In addition to the UNFCCC, the importance of NCBs is also highlighted by other REDD+ initiatives, such as the UN-REDD Programme and the Forest Carbon Partnership Facility (FCPF), as well as other UN negotiations such as the Convention of Biological Diversity (CBD).

Major issues at SBSTA 40

During the discussions on methodological guidance for NCBs at SBSTA 40, many Parties stated that because the Warsaw Framework is now in place, no further decisions or guidance are needed. For example, a number of developing countries (e.g. Brazil and Indonesia) argued that the mandate for this agenda was superseded by the Warsaw Framework, and that deciding on international methodologies would be an additional requirement for countries. Other countries suggested that NCBs are included in the readiness phase and are essentially an outcome of the safeguards.

Alternatively, some developing countries (e.g. Tuvalu and Tanzania) stated that international guidance is still required to address issues of leakage and  that NCBs could be part of an international framework to address drivers of deforestation. And COMIFAC (The Central African Forest Commission) and the Africa Group noted their strong desire to discuss how best to incentivize NCBs.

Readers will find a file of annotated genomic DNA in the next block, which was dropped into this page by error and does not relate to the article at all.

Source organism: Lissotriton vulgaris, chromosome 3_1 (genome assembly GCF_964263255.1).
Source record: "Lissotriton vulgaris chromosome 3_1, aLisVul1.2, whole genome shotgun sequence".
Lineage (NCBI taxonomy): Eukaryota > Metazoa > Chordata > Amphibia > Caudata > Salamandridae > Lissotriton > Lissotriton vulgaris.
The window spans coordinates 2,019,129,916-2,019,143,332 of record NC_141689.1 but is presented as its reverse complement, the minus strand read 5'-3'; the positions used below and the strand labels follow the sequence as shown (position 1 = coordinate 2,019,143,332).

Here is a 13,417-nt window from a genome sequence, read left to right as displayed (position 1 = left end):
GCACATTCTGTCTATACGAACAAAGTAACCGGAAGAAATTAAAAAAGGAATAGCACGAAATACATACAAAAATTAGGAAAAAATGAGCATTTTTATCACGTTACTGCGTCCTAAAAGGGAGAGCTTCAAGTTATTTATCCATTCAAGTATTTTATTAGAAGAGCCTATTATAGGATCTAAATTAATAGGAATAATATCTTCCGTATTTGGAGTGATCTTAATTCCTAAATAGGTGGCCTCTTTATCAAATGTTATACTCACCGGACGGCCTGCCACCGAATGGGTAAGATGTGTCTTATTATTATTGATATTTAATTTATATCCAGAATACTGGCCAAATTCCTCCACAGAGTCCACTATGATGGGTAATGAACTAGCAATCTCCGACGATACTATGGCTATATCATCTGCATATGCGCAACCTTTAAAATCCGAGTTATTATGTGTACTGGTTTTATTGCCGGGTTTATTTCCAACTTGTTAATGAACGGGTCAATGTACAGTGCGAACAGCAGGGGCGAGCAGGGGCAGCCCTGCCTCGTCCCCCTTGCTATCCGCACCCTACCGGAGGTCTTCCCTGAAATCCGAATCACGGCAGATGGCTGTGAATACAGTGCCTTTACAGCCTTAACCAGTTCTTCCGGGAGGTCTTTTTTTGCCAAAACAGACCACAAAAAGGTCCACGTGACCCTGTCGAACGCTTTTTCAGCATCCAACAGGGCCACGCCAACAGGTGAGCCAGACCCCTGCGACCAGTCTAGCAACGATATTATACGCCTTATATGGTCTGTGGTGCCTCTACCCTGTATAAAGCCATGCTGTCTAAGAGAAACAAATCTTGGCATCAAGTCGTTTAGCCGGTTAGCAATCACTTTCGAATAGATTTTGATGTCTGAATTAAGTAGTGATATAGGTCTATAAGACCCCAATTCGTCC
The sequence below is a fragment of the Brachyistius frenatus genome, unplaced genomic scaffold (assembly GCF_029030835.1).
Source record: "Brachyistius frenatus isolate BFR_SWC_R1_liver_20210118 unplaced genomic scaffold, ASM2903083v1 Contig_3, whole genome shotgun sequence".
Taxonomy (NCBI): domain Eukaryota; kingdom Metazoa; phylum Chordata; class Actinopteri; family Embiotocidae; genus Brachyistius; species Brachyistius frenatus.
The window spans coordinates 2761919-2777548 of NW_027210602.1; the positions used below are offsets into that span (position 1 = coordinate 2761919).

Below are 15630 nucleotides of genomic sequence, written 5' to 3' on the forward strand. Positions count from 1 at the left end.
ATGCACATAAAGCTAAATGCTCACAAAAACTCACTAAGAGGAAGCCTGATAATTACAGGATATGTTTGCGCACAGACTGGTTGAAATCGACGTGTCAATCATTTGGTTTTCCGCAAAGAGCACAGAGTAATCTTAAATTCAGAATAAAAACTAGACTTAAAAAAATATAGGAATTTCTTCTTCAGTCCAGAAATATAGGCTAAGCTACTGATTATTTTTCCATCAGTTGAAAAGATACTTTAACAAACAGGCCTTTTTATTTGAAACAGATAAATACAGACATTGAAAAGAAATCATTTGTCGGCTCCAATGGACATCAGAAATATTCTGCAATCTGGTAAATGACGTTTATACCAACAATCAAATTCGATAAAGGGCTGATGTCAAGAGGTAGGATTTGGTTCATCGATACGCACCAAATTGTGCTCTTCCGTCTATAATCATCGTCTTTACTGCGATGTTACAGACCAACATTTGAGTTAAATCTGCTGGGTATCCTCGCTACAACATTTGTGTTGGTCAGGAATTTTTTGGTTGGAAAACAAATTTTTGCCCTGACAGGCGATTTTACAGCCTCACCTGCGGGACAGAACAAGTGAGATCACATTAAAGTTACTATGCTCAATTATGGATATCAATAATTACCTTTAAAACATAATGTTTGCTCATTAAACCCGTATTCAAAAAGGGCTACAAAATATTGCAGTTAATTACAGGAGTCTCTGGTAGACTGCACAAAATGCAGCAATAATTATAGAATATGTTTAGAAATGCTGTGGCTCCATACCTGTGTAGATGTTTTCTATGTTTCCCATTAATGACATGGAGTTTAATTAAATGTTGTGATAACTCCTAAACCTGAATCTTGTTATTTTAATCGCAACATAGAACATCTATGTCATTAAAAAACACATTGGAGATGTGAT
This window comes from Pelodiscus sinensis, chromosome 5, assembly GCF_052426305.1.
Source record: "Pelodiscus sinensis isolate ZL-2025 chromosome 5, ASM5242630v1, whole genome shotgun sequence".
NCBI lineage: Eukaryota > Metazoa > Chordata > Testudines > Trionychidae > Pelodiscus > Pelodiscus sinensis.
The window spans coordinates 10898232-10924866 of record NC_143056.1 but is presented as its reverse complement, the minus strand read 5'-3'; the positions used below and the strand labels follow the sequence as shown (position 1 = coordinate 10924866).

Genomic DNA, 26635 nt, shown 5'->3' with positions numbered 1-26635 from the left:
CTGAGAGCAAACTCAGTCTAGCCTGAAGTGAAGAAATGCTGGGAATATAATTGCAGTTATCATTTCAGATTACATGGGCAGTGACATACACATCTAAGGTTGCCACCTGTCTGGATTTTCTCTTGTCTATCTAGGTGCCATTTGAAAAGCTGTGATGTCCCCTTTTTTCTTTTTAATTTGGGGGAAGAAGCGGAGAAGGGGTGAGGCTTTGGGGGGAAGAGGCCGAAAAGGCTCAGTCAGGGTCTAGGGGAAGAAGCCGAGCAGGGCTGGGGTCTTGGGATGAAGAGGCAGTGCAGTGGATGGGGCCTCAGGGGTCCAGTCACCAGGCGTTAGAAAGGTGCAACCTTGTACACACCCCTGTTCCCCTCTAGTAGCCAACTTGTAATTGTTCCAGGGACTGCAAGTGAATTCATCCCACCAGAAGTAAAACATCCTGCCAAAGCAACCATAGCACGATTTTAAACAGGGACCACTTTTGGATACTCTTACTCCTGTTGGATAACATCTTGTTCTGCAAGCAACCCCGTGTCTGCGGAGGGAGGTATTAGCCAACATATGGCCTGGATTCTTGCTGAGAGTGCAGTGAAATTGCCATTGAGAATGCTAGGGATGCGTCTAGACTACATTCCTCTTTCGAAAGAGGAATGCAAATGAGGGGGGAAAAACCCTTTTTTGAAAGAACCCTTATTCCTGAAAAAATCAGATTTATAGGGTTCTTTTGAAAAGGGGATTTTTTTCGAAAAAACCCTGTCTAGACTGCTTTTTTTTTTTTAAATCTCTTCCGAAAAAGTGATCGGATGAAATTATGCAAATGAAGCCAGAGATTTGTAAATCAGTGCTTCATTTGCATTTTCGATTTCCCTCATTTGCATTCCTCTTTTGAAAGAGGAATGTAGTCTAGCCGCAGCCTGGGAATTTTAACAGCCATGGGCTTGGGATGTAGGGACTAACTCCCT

With respect to defining NCBs, most countries felt that an international definition would not reflect differing national circumstances, thus NCBs should be defined nationally. There was also a range of views across developed countries as to whether guidance should be adopted by the UNFCCC or in other related fora.

Many civil society groups such as the REDD+ Safeguards Working Group, the Accra Caucus and the Indigenous Peoples Caucus continued to assert the need for international guidance on how NCBs should be incentivized. They argued that, as the institution providing the overarching framework for REDD+, the UNFCCC should provide flexible guidance that gives confidence to REDD+ countries that NCBs will be incentivized as part of REDD+ finance. They proffered that NCBs should be determined in the context of promoting sustainable development, respecting rights, protecting biodiversity, supporting adaptation goals, and addressing drivers of deforestation.

SBSTA Conclusions on NCBs